Apple (NASDAQ:AAPL) is reportedly preparing to introduce a new program that lets consumers exchange non-Apple smartphones for gift cards toward the purchase of new iPhones. The trade-in service will be available to customers in the U.S., Canada, Europe, and Australia.

An Apple Store. Source: Apple.

It's not an entirely new concept, since Apple previously offered trade-in gift cards for used iPhones and iPads, but it's the first time the company extended that offer to other companies' devices. Apple's obvious goal is to boost iPhone sales, but is the initiative -- which seemingly mimics Microsoft's (NASDAQ:MSFT) trade-in strategies -- even necessary?

Following in Microsoft's footsteps
In 2013, Microsoft launched trade-in plans targeting iPads, iPhones, and Android devices. Customers who traded in their devices received a prepaid card that could only be used to purchase Windows smartphones or tablets. Last year, Microsoft applied that same strategy to gaming consoles, offering $100 toward an Xbox One in exchange for a used Xbox 360 or Sony PlayStation 3.

Although those strategies appeared desperate, they boosted store traffic at Microsoft's brick-and-mortar stores. Speaking to Computerworld, NPD Group analyst Stephen Baker noted Microsoft's strategy was "clearly a marketing ploy," but that trade-in programs were still good "for getting people into stores."

A Microsoft Store. Source: Wikimedia Commons, Raysonho.

Therefore, Apple's expansion of its trade-in plan could also benefit the company by driving more traffic to its brick-and-mortar stores. Apple recently said it had 453 stores worldwide, compared to 111 Microsoft Stores.

Does Apple need to do this?
Last quarter, iPhone unit sales surged 46% year over year, and Apple CEO Tim Cook claimed the iPhone 6 converted the highest number of Android users in the past three years, although he didn't disclose exact figures. According to Kantar Worldpanel ComTech, iOS momentarily topped Android in the U.S., Japan, and Australia at the end of 2014. In that context, Apple seems to be converting Android users well enough without offering any trade-ins.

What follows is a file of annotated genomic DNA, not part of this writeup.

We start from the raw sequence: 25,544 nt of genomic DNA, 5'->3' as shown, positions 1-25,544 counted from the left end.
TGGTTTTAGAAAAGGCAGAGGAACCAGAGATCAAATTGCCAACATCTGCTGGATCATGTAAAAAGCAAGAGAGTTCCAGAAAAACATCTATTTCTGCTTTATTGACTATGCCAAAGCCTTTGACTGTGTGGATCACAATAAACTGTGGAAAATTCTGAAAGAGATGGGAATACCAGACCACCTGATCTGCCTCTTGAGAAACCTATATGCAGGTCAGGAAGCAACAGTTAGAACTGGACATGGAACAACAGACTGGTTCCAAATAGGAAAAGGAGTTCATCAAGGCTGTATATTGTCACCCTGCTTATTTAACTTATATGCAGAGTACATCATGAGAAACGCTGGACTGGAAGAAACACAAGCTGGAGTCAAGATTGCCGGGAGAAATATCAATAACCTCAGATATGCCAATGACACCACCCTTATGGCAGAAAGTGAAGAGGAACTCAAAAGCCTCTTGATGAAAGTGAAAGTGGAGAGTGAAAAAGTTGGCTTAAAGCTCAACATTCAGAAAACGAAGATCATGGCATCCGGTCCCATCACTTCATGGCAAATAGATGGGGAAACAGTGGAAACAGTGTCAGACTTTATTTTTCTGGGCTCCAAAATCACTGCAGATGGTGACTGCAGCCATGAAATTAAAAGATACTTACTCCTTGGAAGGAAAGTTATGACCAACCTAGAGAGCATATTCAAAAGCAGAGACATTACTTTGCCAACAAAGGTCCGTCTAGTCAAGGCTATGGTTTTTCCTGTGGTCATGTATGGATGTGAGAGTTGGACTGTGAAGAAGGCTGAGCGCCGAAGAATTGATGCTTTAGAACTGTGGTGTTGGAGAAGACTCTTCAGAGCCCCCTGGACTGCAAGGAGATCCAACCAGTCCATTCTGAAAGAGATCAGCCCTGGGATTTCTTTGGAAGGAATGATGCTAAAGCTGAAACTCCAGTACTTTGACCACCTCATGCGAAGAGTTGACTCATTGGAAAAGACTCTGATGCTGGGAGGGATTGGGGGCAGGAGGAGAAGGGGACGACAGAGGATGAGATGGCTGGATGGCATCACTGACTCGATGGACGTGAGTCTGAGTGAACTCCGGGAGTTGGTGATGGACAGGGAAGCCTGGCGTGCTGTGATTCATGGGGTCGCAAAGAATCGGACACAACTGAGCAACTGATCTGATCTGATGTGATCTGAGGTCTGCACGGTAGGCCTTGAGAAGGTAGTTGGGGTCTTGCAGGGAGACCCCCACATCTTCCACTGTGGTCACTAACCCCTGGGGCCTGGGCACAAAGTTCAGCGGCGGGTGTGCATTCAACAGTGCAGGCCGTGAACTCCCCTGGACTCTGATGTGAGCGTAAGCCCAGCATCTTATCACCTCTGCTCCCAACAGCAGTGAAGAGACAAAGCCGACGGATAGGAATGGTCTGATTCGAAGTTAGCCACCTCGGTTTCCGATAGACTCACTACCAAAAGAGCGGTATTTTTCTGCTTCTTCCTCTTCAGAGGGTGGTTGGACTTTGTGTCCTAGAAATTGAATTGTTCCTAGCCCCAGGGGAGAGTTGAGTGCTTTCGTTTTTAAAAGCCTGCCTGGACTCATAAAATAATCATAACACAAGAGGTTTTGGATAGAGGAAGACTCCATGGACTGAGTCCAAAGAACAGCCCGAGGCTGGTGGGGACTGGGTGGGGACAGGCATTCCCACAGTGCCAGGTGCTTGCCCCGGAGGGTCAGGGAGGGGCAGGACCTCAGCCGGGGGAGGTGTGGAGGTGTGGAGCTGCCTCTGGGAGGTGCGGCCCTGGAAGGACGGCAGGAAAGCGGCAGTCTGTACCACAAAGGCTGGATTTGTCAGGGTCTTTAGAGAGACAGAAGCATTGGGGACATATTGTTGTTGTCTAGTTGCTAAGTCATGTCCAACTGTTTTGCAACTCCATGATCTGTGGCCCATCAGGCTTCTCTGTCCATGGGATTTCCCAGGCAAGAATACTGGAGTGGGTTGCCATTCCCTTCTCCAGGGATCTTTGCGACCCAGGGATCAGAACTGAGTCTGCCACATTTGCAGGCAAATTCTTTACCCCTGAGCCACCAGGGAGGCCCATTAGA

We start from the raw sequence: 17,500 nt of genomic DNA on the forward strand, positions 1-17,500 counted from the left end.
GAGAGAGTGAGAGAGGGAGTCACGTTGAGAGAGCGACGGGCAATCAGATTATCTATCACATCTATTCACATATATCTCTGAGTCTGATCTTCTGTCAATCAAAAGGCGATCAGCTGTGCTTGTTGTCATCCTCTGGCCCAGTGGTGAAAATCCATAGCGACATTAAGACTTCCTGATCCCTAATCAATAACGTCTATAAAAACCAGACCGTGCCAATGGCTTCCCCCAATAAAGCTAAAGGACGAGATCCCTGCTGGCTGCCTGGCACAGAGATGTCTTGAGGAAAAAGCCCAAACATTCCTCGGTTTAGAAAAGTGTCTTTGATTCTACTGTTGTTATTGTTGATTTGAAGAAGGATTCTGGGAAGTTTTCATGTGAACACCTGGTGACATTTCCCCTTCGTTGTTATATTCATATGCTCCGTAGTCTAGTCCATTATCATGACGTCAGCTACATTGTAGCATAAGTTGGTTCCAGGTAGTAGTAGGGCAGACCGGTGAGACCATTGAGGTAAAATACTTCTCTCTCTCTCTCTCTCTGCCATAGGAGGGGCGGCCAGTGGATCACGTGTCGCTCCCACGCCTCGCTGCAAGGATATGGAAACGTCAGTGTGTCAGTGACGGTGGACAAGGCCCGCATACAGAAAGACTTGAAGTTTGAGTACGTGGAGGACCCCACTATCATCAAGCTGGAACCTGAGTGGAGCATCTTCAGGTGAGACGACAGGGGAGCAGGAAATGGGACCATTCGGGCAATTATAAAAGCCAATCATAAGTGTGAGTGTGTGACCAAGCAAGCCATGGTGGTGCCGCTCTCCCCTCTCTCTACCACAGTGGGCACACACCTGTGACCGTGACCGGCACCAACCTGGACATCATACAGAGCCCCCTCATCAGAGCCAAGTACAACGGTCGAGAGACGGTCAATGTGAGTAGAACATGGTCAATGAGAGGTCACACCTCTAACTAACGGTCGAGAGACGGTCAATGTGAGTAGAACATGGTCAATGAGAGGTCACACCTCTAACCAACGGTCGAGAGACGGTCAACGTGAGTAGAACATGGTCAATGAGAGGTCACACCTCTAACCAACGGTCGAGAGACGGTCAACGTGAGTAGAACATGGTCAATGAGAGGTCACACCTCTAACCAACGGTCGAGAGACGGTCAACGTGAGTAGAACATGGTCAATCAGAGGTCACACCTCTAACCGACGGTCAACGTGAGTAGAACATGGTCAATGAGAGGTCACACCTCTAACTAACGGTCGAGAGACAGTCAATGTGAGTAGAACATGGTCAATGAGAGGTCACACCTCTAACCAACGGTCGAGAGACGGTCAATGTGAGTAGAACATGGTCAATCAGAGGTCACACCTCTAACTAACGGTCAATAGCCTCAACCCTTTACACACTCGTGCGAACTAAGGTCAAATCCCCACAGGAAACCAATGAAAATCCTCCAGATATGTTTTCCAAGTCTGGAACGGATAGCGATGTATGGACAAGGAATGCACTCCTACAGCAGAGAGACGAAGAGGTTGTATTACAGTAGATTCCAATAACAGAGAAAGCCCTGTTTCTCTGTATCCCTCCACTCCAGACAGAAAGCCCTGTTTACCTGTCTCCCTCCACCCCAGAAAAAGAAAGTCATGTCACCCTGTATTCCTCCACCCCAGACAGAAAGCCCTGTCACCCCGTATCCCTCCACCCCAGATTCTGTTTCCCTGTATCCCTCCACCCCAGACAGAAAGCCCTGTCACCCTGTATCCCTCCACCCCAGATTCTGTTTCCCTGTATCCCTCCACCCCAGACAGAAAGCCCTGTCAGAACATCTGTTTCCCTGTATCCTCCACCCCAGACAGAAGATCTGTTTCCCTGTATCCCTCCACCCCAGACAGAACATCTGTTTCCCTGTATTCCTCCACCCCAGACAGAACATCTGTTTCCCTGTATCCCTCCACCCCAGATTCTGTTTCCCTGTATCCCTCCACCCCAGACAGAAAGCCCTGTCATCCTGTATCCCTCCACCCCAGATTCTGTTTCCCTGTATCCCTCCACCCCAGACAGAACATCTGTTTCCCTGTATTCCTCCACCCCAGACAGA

But between December and January, the iPhone lost market share in every country Kantar covered except for China and Italy. During that period, Apple's share of the U.S. smartphone market slipped from 47.7% to 42.8%. That year-over-year decline is comparable to previous December to January figures, but cross-platform trade-ins could help Apple recover faster from that post-holiday hangover.

Offering cross-platform trade-ins could also discourage current owners of HTC and Samsung (NASDAQOTH:SSNLF) phones from upgrading to the One M9 and Galaxy S6, since trading in an older One M8 or Galaxy S5 should dramatically reduce the price of an iPhone 6.

Samsung's Galaxy S6/S6 Edge (L) and HTC's One M9 (R). Source: Company websites.

How does Apple's trade-in plan compare to others?
Apple's program relies on algorithms from its partner, BrightStar, to calculate trade-in prices. However, Apple has trouble matching and Gazelle's offers for most of its own devices.





iPhone 5s, 16GB




iPhone 5c, 16GB




iPhone 5, 16GB




iPhone 4s, 16GB




Source: Company websites as of March 18. Prices are for unlocked units in "good" condition.

Taking Apple credit certainly seems like the worst choice. Amazon and Gazelle also provide free shipping for trade-ins, and their customers are free to buy non-Apple products with the proceeds.

The only benefit of trading in a device at the Apple Store would be the instant gratification of trading in an old phone for a new iPhone. Therefore, if Apple is serious about converting more non-Apple users with this new trade-in plan, it should offer more competitive prices.

The bottom line
Apple's cross-platform trade-in plans might be imperfect, but they highlight the importance of converting customers from other operating systems.

The Android market is highly fragmented, and high-end market leaders like Samsung are being taken down by lower-end rivals such as Xiaomi. As the market for premium Android devices shrinks, those customers might eye the iPhone instead. That's why Apple is making it a little bit easier to make the switch.